Students Discuss Smyrna High School’s Cambridge Program


Rutherford County Schools

After more than a year of planning, Smyrna High School has launched the Cambridge International program.

Designed to stretch, inspire and academically challenge students, the program encourages high level discussions and incorporates current events into a wide range of subjects from U.S. history to biology. Cambridge is comparable to the International Baccalaureate program, dual enrollment, advanced placement courses and other honors-level coursework.

“The fact that we are so diverse at Smyrna High School,” said Nicole Takayama, an assistant principal who will oversee the new program, “Cambridge pulls in perspectives from around the world. In fact, one of the required courses is global perspectives, making it a truly international program.”

Takayama added, “We have so many (academic) options and I’m happy Cambridge is another option.”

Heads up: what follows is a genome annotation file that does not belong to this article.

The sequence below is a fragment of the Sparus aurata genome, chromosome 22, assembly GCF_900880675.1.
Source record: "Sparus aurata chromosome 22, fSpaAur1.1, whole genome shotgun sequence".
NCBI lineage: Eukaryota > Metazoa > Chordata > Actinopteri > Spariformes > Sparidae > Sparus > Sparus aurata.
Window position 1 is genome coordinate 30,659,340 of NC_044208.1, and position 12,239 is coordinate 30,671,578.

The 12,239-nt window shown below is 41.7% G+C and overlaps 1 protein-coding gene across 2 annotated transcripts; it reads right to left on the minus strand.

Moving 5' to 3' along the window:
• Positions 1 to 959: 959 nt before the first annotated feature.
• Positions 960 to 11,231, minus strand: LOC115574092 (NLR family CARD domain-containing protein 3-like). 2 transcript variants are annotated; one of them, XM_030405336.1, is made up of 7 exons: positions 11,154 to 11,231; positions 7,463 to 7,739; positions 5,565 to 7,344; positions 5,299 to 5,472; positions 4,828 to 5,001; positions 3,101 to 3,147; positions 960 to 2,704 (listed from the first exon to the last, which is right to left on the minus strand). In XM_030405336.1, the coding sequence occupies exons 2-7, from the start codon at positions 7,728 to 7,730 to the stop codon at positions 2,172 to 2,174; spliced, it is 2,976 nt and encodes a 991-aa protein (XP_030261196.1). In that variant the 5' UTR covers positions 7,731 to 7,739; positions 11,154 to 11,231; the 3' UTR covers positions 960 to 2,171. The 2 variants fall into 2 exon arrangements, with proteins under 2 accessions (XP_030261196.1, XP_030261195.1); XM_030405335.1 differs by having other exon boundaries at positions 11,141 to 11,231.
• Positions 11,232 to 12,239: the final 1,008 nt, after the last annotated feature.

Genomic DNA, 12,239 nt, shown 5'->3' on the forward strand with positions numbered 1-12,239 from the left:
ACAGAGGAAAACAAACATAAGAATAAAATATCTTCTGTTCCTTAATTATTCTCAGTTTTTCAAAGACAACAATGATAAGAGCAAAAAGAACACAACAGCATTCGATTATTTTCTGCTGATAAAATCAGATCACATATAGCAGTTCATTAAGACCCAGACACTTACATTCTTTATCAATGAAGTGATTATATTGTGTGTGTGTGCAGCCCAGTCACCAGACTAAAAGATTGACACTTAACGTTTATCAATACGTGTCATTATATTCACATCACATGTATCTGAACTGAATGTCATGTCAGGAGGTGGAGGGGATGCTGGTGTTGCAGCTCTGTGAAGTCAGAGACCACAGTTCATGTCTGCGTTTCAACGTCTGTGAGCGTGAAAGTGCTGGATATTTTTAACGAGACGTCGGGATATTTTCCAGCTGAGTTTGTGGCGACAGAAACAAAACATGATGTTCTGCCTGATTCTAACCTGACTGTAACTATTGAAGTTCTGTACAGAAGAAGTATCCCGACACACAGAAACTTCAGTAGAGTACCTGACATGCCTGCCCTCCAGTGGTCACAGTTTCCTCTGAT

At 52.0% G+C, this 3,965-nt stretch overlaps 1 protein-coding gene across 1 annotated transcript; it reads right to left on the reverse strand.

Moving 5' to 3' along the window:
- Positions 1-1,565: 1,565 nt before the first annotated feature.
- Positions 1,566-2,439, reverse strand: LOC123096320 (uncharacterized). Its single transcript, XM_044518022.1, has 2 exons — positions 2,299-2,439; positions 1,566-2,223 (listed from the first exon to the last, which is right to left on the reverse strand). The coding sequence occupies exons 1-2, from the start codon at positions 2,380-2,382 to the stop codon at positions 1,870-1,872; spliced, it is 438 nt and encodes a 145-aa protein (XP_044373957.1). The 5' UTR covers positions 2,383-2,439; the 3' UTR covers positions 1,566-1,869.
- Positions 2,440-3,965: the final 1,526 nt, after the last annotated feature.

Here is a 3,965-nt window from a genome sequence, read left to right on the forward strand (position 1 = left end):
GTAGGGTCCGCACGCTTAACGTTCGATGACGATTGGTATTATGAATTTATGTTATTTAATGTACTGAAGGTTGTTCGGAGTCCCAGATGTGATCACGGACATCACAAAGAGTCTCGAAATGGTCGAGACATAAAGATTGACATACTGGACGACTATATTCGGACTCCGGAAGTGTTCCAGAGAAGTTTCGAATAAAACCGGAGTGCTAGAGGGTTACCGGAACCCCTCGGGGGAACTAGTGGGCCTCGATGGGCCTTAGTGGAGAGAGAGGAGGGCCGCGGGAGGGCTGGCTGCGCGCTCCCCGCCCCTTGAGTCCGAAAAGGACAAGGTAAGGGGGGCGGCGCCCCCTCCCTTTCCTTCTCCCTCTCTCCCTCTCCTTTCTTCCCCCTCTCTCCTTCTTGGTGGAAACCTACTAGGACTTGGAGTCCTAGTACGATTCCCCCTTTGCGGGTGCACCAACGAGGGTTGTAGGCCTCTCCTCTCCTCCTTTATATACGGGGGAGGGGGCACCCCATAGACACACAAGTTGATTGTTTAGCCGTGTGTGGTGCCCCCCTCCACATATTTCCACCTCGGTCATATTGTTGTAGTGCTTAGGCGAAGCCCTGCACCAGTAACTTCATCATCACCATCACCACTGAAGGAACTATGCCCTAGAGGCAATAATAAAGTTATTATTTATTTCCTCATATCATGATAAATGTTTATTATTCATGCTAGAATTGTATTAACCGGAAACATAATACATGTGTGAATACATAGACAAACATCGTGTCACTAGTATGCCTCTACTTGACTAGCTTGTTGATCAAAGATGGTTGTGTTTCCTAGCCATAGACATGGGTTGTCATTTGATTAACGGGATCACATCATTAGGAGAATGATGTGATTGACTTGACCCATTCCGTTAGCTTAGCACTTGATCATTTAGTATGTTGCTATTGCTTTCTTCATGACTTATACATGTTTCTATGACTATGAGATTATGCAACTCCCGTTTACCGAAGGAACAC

In its inaugural year, 32 students have been officially admitted into the program.

They have submitted paperwork, test scores and signed an honor agreement. As classmates learn more about the classroom experiences of the students who have already shown a curiosity in the program, administrators fully expect more students from the Class of 2023 to show an interest in participating in the Cambridge program.

Students in the program are not required to pursue the AICE diploma.

Seven current students — Lorelei Cartee, Lane Crips, Landri Hall, Kalista Lawrence, Logan Stearns, Alissa Whitney and Kellar Williams — recently talked about their curiosity and expectations after applying and being accepted into the Cambridge program at Smyrna.